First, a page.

Long term data is great.  The more long-term data we have, the more we can start to understand trends and patterns and determine long-terms changes.  One of the problems we have is tying together data collected using different techniques as the measurements may not necessarily be consistent – especially as newer technology is often much more accurate than older technologies.  In this paper by Daniel Boyce and colleagues from Dalhousie University, Secchi disk data is tied to satellite remote sensing and newer in-situ measuring data.  They can do this because the Secchi disk data is surprisingly robust.  As long as the researchers can determine the methodology used to collect Secchi depths, then the information is comparable.  This is great news because this team of researchers were able to create a “globally integrated chlorophyll time series extending 120 years into the past”.   Chloro-what-now you ask?  Chlorophyll in the ocean is an indicator of phytoplankton biomass – tiny free-floating one-celled ‘plants’ that float freely in the ocean.  Very cool.  See their paper here

Get Involved!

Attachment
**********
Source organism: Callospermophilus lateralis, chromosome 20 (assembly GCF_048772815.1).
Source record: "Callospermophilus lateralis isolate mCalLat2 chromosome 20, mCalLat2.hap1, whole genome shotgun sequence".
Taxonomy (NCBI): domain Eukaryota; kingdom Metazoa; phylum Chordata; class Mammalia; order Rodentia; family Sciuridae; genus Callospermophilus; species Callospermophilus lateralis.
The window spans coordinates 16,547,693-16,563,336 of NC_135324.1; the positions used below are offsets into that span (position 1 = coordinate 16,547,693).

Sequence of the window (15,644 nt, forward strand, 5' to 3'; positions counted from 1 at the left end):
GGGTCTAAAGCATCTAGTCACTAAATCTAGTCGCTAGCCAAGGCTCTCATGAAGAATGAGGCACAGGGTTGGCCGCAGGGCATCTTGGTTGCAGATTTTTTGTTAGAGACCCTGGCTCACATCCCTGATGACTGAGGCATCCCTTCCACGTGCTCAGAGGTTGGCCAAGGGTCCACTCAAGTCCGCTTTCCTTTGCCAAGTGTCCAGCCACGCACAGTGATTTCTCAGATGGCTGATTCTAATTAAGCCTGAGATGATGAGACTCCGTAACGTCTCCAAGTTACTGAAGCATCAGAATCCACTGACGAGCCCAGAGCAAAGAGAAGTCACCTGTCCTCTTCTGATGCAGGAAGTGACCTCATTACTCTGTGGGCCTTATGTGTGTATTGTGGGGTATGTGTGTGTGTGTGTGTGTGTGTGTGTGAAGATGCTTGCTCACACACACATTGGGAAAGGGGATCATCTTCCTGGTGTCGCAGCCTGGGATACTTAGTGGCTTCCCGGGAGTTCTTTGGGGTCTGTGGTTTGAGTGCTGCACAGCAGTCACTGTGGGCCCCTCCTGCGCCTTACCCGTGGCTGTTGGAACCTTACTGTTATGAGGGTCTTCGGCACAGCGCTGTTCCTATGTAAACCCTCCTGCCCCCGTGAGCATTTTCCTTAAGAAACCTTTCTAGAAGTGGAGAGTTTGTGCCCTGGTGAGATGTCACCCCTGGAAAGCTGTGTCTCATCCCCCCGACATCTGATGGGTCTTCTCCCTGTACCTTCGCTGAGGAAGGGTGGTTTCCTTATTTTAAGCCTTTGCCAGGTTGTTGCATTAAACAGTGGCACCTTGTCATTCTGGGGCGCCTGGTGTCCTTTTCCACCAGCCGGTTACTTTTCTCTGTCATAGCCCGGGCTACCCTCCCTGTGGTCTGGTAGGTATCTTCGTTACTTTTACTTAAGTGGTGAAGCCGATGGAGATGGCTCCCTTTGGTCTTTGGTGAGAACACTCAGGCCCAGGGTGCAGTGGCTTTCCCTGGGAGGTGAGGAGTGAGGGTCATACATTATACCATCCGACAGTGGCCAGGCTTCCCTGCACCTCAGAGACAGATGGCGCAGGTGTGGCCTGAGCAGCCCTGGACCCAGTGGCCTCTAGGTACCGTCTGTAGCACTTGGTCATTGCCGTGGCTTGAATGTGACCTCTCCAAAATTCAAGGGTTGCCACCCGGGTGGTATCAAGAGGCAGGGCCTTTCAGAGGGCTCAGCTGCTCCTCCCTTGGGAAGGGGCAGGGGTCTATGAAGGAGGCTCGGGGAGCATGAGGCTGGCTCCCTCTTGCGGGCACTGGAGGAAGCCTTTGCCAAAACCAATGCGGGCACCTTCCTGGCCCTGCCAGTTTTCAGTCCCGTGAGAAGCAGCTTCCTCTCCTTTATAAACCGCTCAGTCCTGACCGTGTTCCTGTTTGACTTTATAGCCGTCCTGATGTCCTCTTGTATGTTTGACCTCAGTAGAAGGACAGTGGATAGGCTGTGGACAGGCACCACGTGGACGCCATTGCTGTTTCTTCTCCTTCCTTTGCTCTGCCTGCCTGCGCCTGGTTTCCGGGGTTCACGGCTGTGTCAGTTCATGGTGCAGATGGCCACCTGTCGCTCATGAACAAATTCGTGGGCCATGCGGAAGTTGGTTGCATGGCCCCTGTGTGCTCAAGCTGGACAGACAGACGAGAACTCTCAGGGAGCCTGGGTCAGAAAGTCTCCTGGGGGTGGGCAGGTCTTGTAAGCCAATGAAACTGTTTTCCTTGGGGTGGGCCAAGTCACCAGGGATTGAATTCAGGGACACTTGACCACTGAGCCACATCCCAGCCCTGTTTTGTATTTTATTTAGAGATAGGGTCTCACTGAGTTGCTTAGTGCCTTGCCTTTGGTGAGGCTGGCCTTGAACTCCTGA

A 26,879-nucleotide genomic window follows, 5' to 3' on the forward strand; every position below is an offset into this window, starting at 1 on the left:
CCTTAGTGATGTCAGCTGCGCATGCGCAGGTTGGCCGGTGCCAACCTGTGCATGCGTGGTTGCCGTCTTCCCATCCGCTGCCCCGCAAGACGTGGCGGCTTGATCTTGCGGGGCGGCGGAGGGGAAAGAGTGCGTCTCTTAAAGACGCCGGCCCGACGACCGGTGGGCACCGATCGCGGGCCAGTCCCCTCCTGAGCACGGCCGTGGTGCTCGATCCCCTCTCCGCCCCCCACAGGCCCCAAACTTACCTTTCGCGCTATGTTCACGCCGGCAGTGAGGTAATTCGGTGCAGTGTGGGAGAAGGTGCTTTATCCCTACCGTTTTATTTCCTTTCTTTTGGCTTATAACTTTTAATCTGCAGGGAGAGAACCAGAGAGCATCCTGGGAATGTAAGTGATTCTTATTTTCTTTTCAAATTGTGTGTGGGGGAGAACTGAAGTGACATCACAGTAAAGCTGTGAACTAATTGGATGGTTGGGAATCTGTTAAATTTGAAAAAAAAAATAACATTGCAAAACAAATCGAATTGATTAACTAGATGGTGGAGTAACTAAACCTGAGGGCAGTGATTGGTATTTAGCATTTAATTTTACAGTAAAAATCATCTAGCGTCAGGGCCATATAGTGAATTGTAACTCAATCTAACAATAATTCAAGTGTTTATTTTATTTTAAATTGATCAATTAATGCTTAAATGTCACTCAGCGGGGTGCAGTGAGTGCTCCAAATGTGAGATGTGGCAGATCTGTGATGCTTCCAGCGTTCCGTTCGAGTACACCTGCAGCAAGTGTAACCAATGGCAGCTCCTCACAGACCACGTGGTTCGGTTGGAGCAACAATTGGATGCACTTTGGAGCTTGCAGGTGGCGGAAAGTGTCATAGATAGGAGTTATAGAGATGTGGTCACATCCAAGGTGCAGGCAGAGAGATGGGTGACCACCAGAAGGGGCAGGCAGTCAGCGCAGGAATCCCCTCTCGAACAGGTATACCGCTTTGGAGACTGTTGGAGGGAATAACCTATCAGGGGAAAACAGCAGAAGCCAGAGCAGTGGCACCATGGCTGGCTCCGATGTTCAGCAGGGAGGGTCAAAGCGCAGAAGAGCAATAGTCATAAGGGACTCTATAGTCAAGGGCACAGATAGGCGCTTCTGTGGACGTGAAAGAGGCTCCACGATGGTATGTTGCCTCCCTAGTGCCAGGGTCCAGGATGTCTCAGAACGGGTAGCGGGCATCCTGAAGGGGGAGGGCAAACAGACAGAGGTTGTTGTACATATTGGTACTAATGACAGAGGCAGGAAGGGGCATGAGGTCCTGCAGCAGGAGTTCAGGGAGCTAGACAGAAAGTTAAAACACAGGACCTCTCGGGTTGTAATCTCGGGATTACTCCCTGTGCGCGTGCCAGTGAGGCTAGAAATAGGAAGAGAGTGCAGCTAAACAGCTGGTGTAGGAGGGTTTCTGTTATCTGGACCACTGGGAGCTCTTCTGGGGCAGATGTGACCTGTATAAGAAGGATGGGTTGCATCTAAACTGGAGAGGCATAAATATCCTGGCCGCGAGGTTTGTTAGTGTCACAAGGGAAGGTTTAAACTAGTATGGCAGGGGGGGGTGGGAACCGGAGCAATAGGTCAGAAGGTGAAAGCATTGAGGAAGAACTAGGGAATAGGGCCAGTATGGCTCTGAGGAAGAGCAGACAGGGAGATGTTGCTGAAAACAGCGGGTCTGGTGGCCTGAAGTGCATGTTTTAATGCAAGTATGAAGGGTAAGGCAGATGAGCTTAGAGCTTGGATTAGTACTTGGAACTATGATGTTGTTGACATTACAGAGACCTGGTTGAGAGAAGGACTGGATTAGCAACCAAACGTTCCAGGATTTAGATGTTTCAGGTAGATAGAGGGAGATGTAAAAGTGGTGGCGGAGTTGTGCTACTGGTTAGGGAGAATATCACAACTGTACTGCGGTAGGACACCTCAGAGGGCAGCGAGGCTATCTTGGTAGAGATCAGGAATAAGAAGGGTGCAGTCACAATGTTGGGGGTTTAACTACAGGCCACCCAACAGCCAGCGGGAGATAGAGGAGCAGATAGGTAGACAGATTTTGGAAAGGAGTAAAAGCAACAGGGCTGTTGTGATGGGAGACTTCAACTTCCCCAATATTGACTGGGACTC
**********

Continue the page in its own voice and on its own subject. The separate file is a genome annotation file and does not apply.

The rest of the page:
Because the Secchi disk is so simple, it is a prime candidate for citizen science research.  Dr Richard Kirby of the Plymouth University Marine Institute is just one of many scientists around the world concerned with reports that in some areas oceanic plankton is declining, particularly as temperatures increase.  To get a better handle on what’s happening at a global scale, Richard is asking help from boat owners.  All you need to do is make your own Secchi disk, download a free app, and follow some very simple instructions.  Read more about this project – including how you can get involved and make your own disk – at Plymouth University’s  page here

Image:  Dr Richard Kirby from Plymouth University demonstrates that the Secchi disk is so simple, even a scientist can use one.  Credit:  Image made available via the media pack.

Technology for Ocean Science

What lies beneath: Technology for Ocean Science

That’s a pretty intriguing image isn’t it.  What you can see is a map of the seafloor of the Piscataqua River inlet, which lies on the New Hampshire/Maine border in America.  Mapping the sea floor has a whole host of benefits.  It can tell us not only the topography of the sea floor, but what it is composed of.  For science and conservation, mapping can help us understand things like water movement, or figure out where different habitats are – important information if we want to make sure we use our marine environment with minimal impact.  We can even see items of historical and archaeological interest – like wrecks.  For industry, mapping is useful for aggregate extraction and fisheries.  Knowing the layout of the sea floor is also important for things like laying undersea cables for telephones or power.  There is a safety aspect too.  Accurate mapping of underwater hazards can help reduce the risk of collision.  There are a whole host of different technologies that are now used to map the sea floor.  Here is a quick overview of just one of them.